Favorite Book?

Wow, so many! Fingerprints of the Gods by Graham Hancock, Autobiography of a Yogi by Paramahansa Yogananda, Cosmos and Psyche by Rick Tarnas, as well as The Alphabet vs. The Goddess by Leonard Shlain, Letters to a Young Poet by Rainer Maria Rilke, Man and His Symbols by Carl Jung, and everything Joseph Campell wrote! I am currently reading America Before by Graham Hancock

Creative Heroes?

Endless... Top of the list is Big Chief Tootie and Joyce Montana, who taught me how to do beadwork. Brian and Wendy Froud who gave me great inspiration and tips on building giant puppets. Cyril Neville and Doctor John who are my favorite examples of people who are cultural heroes but most people only know of them as musicians. Joe Bonner was a musical mentor and friend who taught me what impressionism sounds like on the piano. Julia Cameron, whose book the Artists Way has been a creative Bible for me over the years. Zipcy, Bret Blevins, Jessica Perlstein, Elizabeth Banker and Amanda Sage are some of my favorite visual artists. 

Free Box Find?

Once I found a pair of Oakley sunglasses that were barely scratched! I have also found some great outfits for the annual Free Box Fashion Show that happens in Town Park each year before the Bluegrass Festival.

Happy place?

Telluride Bear Canyon. I am also in love with Sedona and the Big Island of Hawaii which are two places that I have been fortunate to live in.





Micheline Klagsbrun is a visual artist whose painting and multi-media work focuses on transformation. She studied in Paris with Alfredo Echeverria and at the Corcoran with Gene Davis and Bill Newman.  She has exhibited widely, and is in private collections nationally as well as in Europe and the Middle East.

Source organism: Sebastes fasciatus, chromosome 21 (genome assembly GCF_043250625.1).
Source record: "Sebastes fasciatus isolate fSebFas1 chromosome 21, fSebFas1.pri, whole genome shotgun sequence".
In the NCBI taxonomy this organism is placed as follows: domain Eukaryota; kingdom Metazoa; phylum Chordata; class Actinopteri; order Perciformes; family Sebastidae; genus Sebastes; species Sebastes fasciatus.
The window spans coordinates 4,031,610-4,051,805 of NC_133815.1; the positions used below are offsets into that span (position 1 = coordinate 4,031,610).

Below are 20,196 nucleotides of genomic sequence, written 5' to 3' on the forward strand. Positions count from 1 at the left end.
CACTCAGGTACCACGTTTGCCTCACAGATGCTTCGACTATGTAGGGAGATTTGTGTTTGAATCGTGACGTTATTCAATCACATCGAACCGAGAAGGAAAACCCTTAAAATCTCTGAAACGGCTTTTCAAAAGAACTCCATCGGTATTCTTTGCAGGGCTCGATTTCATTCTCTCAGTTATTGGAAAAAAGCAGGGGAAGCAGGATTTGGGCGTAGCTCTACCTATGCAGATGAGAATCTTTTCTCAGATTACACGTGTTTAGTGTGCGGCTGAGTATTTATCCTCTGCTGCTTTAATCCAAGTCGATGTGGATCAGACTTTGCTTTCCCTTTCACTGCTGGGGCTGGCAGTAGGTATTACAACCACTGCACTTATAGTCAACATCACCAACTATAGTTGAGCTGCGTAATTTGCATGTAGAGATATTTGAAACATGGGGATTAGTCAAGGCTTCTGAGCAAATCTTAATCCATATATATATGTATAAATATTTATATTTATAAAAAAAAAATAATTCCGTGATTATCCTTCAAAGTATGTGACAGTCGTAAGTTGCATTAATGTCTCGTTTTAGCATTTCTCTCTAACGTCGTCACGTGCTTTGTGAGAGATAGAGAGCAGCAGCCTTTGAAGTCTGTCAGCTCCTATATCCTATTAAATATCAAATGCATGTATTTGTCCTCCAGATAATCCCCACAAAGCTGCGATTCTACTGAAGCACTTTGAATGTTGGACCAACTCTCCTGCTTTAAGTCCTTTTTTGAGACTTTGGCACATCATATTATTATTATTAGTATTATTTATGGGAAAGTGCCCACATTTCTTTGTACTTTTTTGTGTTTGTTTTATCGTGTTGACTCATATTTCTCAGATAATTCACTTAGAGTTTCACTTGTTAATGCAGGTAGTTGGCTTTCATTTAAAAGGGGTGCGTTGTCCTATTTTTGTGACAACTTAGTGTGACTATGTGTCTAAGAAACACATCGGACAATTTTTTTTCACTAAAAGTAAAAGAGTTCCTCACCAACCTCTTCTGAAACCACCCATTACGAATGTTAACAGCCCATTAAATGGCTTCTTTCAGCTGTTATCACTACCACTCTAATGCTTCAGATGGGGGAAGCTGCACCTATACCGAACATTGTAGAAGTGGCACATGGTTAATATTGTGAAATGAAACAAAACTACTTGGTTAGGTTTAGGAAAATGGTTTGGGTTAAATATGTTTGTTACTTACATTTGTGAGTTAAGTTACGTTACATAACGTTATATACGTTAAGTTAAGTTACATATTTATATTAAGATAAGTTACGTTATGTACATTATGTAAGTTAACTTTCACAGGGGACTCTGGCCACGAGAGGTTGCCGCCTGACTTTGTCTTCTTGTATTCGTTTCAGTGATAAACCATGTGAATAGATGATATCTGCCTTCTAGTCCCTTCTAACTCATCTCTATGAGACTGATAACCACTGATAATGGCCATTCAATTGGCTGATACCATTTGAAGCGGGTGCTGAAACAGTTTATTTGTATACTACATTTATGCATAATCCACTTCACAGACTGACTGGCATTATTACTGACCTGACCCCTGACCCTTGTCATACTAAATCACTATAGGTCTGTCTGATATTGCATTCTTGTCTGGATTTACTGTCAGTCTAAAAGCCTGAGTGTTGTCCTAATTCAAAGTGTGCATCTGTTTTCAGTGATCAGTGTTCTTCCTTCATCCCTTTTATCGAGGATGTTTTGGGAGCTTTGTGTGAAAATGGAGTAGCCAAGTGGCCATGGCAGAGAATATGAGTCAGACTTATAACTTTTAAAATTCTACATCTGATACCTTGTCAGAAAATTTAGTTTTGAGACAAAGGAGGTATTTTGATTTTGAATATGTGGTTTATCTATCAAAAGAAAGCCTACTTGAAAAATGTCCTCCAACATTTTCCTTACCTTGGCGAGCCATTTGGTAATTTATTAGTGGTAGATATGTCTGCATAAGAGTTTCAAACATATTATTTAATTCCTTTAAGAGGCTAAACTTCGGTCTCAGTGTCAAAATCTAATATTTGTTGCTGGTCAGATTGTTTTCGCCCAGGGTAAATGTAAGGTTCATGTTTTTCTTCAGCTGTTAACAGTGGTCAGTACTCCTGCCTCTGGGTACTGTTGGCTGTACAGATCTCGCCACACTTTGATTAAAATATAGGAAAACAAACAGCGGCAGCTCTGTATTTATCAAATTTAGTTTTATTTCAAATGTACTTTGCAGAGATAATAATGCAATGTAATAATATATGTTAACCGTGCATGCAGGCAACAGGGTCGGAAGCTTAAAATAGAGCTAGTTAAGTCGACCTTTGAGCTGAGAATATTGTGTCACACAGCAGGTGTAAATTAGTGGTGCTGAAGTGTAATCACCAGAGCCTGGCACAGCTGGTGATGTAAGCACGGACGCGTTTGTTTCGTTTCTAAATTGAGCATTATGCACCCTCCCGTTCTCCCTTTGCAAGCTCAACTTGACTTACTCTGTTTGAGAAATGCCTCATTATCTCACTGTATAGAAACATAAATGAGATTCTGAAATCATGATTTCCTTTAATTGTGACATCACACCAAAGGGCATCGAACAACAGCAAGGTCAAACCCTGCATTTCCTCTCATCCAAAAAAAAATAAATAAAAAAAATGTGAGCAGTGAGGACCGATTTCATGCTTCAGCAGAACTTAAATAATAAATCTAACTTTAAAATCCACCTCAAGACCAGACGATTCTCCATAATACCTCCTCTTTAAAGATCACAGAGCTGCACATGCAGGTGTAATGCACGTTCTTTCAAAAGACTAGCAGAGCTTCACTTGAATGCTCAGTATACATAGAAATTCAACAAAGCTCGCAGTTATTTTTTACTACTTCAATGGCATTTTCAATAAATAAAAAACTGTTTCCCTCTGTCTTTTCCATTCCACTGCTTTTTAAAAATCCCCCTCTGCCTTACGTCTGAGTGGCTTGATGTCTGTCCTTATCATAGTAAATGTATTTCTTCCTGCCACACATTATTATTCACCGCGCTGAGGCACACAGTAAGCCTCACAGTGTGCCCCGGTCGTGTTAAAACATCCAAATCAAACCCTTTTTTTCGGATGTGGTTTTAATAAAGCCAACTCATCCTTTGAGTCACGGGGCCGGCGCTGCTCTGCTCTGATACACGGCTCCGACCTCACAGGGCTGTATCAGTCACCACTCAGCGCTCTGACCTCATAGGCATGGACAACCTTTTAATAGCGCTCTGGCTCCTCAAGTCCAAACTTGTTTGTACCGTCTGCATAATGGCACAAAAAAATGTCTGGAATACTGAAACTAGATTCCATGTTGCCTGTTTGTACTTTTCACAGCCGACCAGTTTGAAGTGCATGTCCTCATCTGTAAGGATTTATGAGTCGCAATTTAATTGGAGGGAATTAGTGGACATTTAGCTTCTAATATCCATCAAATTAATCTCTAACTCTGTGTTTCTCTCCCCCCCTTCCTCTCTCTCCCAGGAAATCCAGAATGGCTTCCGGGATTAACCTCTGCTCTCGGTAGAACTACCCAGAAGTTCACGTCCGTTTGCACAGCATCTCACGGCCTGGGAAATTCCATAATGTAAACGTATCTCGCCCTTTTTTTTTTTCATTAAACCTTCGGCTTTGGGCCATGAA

Klagsbrun was born and raised in London. A graduate of the University of Cambridge, she received a clinical doctorate in psychology (D.C.P.) from the Tavistock Institute of Human Relations. Subsequently she worked at the Center of Family Research at George Washington University.

She is President and co-founder, with her husband Ken Grossinger, of CrossCurrents Foundation (CCF) which as part of its mission sponsors art to promote social justice and to heighten public engagement with key social issues.

In addition to CCF, she serves on several boards, including the Phillips Collection (DC), Transformer (DC), American University Arts Advisory Council (DC), the Vera List Center for Art and Politics at the New School (NYC) and Telluride Arts (CO). Through the Corcoran Outreach program, she served for a number of years as a mentor for inner-city youth. 

For the month of August 2019, she will be exhibiting selections from the Transit of Venus series at Gallery 81435 in Telluride. Her work is also carried by Studio Gallery (www.studiogallerydc.com), William Ris Gallery (NY) and Adah Rose Gallery (MD)>